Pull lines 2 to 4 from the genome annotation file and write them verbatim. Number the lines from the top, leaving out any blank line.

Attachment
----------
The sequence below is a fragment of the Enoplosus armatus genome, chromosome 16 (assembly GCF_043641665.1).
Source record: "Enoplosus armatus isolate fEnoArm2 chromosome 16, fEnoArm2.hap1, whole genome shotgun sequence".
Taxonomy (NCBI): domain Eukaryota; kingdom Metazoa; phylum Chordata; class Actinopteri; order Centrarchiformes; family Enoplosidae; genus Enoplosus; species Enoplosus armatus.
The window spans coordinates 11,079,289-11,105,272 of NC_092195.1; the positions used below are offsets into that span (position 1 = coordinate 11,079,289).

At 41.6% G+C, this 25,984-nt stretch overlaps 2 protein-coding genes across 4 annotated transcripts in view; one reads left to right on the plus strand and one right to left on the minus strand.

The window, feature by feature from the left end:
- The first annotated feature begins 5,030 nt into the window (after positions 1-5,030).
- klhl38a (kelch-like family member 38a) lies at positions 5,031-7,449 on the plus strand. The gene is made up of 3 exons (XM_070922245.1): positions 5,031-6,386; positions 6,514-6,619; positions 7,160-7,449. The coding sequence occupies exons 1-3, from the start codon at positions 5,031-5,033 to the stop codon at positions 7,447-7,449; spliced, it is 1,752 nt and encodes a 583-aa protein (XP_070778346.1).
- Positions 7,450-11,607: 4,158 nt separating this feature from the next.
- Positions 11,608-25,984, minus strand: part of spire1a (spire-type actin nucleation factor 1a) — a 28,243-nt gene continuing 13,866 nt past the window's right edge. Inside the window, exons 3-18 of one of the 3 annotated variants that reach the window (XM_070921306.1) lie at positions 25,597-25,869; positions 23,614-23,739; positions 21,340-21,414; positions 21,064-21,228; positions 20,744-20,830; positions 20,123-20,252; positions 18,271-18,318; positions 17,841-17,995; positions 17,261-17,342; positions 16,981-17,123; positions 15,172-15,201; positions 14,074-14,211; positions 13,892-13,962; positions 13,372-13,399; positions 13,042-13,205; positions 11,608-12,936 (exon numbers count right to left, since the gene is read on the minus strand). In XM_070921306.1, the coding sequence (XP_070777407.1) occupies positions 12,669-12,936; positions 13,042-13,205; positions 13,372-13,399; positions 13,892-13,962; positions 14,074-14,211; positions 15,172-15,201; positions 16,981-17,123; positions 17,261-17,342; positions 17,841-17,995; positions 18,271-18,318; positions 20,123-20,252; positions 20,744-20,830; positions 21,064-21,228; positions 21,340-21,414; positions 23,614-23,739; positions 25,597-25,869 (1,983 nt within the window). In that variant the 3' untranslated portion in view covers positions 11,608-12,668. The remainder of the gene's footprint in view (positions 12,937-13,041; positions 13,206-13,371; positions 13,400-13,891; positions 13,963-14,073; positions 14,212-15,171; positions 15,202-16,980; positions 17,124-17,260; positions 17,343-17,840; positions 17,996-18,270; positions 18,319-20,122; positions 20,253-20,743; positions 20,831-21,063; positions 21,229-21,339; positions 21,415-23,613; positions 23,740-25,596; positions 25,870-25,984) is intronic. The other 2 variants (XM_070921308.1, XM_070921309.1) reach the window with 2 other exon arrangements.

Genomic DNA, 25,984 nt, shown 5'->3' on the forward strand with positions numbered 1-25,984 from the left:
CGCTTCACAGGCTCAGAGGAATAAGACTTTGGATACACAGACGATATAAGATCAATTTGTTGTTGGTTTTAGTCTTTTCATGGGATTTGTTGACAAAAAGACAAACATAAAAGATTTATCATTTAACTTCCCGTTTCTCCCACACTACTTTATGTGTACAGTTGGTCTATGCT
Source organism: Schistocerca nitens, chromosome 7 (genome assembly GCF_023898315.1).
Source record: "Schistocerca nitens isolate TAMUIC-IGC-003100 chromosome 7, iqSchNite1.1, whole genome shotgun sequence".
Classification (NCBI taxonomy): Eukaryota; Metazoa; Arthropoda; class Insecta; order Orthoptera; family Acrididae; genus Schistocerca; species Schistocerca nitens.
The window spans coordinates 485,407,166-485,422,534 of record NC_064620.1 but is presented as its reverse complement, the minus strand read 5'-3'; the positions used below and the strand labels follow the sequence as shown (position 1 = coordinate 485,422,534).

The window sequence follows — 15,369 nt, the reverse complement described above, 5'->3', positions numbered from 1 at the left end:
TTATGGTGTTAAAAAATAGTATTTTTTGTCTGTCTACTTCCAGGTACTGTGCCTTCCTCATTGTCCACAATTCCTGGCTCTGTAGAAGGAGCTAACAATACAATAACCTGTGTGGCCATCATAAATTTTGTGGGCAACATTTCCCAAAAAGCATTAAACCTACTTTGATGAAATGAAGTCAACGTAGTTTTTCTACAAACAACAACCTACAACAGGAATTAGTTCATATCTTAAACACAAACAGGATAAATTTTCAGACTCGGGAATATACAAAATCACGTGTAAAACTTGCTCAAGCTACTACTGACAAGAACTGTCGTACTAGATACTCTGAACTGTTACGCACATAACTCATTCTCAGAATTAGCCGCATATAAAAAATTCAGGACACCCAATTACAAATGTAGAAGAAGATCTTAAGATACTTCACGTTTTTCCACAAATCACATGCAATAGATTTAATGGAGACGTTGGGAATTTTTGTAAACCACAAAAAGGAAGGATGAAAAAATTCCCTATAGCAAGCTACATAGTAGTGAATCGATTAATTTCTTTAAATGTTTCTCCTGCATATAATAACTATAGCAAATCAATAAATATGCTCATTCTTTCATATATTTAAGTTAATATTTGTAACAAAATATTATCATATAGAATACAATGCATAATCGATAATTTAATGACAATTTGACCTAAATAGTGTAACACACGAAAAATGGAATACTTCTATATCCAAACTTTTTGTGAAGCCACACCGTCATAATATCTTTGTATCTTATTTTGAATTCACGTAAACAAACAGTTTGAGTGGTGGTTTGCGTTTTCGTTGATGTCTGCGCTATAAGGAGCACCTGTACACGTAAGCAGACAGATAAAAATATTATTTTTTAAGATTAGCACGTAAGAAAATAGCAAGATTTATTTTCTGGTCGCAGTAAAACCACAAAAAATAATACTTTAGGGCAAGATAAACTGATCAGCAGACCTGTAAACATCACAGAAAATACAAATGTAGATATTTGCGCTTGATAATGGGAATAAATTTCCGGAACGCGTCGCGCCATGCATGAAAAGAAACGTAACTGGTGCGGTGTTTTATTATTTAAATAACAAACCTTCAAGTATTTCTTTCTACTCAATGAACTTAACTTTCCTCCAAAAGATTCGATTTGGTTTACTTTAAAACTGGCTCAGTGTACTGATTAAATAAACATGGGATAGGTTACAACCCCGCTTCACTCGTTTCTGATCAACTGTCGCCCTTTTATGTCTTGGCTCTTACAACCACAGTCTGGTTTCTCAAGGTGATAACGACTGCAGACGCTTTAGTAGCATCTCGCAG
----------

Source record: "Enoplosus armatus isolate fEnoArm2 chromosome 16, fEnoArm2.hap1, whole genome shotgun sequence".
Taxonomy (NCBI): domain Eukaryota; kingdom Metazoa; phylum Chordata; class Actinopteri; order Centrarchiformes; family Enoplosidae; genus Enoplosus; species Enoplosus armatus.
The window spans coordinates 11,079,289-11,105,272 of NC_092195.1; the positions used below are offsets into that span (position 1 = coordinate 11,079,289).